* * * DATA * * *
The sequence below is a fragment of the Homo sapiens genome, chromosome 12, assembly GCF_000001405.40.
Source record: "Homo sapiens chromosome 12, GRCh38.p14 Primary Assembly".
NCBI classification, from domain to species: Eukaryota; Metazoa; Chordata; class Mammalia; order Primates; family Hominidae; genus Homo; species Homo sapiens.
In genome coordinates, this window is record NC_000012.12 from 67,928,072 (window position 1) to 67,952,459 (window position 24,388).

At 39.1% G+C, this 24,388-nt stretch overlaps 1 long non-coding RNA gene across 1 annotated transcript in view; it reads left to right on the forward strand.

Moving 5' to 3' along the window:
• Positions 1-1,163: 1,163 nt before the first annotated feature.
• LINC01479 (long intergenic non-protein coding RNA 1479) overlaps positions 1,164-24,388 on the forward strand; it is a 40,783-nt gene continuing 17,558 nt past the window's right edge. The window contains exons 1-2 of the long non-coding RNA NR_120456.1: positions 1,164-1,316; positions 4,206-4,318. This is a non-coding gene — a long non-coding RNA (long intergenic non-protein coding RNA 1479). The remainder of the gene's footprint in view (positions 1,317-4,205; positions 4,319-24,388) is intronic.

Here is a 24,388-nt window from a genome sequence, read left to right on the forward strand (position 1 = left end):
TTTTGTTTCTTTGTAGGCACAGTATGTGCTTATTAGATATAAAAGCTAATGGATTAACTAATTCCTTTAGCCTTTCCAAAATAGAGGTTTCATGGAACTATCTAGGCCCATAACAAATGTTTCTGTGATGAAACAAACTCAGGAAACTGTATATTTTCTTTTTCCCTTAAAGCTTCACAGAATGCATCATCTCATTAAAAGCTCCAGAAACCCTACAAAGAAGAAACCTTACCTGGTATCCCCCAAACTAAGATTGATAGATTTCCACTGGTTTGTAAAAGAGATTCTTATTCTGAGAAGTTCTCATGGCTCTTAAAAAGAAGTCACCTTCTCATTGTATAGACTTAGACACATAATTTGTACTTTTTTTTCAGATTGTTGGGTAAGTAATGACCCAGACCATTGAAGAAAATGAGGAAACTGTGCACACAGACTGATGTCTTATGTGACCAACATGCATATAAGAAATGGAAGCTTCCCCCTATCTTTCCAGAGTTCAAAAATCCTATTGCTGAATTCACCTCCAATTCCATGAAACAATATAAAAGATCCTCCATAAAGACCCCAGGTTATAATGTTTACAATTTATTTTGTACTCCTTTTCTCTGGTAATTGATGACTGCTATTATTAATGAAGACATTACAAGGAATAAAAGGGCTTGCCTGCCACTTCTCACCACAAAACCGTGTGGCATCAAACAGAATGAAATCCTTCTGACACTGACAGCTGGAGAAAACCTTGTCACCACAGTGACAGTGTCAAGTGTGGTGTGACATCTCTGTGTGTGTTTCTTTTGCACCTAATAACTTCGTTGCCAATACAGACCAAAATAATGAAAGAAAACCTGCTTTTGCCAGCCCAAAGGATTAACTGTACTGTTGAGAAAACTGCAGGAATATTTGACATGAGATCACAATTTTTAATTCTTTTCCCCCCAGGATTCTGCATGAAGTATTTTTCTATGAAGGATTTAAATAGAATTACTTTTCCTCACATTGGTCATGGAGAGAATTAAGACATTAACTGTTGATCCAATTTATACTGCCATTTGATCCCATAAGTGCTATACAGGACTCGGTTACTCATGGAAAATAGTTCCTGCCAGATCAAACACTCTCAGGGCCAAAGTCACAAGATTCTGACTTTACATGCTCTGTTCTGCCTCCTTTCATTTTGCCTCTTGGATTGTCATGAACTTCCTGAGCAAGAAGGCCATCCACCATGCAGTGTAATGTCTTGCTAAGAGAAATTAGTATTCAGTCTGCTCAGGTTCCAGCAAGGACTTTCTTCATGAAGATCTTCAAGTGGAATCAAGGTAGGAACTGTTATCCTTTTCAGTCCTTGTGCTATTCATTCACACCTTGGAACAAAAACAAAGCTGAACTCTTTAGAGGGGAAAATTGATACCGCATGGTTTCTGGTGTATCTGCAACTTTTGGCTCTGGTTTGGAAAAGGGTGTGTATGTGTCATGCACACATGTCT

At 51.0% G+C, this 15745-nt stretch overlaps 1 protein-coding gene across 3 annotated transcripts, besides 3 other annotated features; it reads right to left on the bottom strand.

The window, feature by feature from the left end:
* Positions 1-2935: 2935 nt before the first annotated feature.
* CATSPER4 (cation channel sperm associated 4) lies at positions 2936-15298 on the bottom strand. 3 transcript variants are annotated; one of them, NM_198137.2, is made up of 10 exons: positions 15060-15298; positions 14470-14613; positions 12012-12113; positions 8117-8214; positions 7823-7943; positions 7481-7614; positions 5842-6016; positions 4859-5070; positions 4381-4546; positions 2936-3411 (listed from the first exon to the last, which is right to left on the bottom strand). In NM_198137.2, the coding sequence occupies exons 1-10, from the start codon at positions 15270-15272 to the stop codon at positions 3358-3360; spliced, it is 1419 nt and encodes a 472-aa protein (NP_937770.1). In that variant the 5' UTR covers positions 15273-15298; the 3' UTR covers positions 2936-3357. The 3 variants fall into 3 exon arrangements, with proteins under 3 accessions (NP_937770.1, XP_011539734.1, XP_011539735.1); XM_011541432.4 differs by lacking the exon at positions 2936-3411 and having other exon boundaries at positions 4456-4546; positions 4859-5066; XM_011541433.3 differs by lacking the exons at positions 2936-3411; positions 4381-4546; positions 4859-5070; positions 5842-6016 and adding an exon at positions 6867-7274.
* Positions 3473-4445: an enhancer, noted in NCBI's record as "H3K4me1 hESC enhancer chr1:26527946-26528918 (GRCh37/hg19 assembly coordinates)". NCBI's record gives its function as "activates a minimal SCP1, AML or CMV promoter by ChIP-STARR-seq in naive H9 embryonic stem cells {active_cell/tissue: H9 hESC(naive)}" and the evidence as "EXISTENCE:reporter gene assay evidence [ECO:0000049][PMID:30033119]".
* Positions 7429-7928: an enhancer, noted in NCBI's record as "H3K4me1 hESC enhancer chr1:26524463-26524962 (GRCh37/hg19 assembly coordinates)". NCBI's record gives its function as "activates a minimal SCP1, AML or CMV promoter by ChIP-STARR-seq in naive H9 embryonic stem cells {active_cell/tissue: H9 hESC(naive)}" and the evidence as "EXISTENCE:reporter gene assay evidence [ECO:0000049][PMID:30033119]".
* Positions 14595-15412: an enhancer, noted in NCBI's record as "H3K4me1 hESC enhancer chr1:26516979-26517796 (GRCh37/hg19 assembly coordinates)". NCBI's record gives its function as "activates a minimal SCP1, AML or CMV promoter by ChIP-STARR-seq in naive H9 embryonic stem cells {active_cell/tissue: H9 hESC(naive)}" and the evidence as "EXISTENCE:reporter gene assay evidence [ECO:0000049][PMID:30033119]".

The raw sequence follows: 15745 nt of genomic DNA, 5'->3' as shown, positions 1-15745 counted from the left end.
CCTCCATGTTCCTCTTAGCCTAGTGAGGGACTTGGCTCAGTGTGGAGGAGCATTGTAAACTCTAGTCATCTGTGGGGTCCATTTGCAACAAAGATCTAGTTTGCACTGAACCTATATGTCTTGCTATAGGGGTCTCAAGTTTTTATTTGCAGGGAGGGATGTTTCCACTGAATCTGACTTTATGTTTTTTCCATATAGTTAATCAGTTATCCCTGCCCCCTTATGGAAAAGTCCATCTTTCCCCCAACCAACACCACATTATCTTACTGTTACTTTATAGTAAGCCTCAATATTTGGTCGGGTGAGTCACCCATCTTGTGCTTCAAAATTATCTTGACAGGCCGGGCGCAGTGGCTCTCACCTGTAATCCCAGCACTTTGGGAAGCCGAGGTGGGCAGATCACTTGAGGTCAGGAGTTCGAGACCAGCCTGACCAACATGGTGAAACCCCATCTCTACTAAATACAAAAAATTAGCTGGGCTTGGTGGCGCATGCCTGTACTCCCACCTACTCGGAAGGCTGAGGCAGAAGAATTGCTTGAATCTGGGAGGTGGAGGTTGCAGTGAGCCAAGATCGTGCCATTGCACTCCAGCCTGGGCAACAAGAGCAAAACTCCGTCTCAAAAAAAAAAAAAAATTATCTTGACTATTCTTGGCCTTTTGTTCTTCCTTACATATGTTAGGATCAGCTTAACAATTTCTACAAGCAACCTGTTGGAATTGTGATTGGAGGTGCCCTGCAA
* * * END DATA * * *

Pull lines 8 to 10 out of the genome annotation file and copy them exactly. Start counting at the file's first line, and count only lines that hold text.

• LINC01479 (long intergenic non-protein coding RNA 1479) overlaps positions 1,164-24,388 on the forward strand; it is a 40,783-nt gene continuing 17,558 nt past the window's right edge. The window contains exons 1-2 of the long non-coding RNA NR_120456.1: positions 1,164-1,316; positions 4,206-4,318. This is a non-coding gene — a long non-coding RNA (long intergenic non-protein coding RNA 1479). The remainder of the gene's footprint in view (positions 1,317-4,205; positions 4,319-24,388) is intronic.

Here is a 24,388-nt window from a genome sequence, read left to right on the forward strand (position 1 = left end):
TTTTGTTTCTTTGTAGGCACAGTATGTGCTTATTAGATATAAAAGCTAATGGATTAACTAATTCCTTTAGCCTTTCCAAAATAGAGGTTTCATGGAACTATCTAGGCCCATAACAAATGTTTCTGTGATGAAACAAACTCAGGAAACTGTATATTTTCTTTTTCCCTTAAAGCTTCACAGAATGCATCATCTCATTAAAAGCTCCAGAAACCCTACAAAGAAGAAACCTTACCTGGTATCCCCCAAACTAAGATTGATAGATTTCCACTGGTTTGTAAAAGAGATTCTTATTCTGAGAAGTTCTCATGGCTCTTAAAAAGAAGTCACCTTCTCATTGTATAGACTTAGACACATAATTTGTACTTTTTTTTCAGATTGTTGGGTAAGTAATGACCCAGACCATTGAAGAAAATGAGGAAACTGTGCACACAGACTGATGTCTTATGTGACCAACATGCATATAAGAAATGGAAGCTTCCCCCTATCTTTCCAGAGTTCAAAAATCCTATTGCTGAATTCACCTCCAATTCCATGAAACAATATAAAAGATCCTCCATAAAGACCCCAGGTTATAATGTTTACAATTTATTTTGTACTCCTTTTCTCTGGTAATTGATGACTGCTATTATTAATGAAGACATTACAAGGAATAAAAGGGCTTGCCTGCCACTTCTCACCACAAAACCGTGTGGCATCAAACAGAATGAAATCCTTCTGACACTGACAGCTGGAGAAAACCTTGTCACCACAGTGACAGTGTCAAGTGTGGTGTGACATCTCTGTGTGTGTTTCTTTTGCACCTAATAACTTCGTTGCCAATACAGACCAAAATAATGAAAGAAAACCTGCTTTTGCCAGCCCAAAGGATTAACTGTACTGTTGAGAAAACTGCAGGAATATTTGACATGAGATCACAATTTTTAATTCTTTTCCCCCCAGGATTCTGCATGAAGTATTTTTCTATGAAGGATTTAAATAGAATTACTTTTCCTCACATTGGTCATGGAGAGAATTAAGACATTAACTGTTGATCCAATTTATACTGCCATTTGATCCCATAAGTGCTATACAGGACTCGGTTACTCATGGAAAATAGTTCCTGCCAGATCAAACACTCTCAGGGCCAAAGTCACAAGATTCTGACTTTACATGCTCTGTTCTGCCTCCTTTCATTTTGCCTCTTGGATTGTCATGAACTTCCTGAGCAAGAAGGCCATCCACCATGCAGTGTAATGTCTTGCTAAGAGAAATTAGTATTCAGTCTGCTCAGGTTCCAGCAAGGACTTTCTTCATGAAGATCTTCAAGTGGAATCAAGGTAGGAACTGTTATCCTTTTCAGTCCTTGTGCTATTCATTCACACCTTGGAACAAAAACAAAGCTGAACTCTTTAGAGGGGAAAATTGATACCGCATGGTTTCTGGTGTATCTGCAACTTTTGGCTCTGGTTTGGAAAAGGGTGTGTATGTGTCATGCACACATGTCT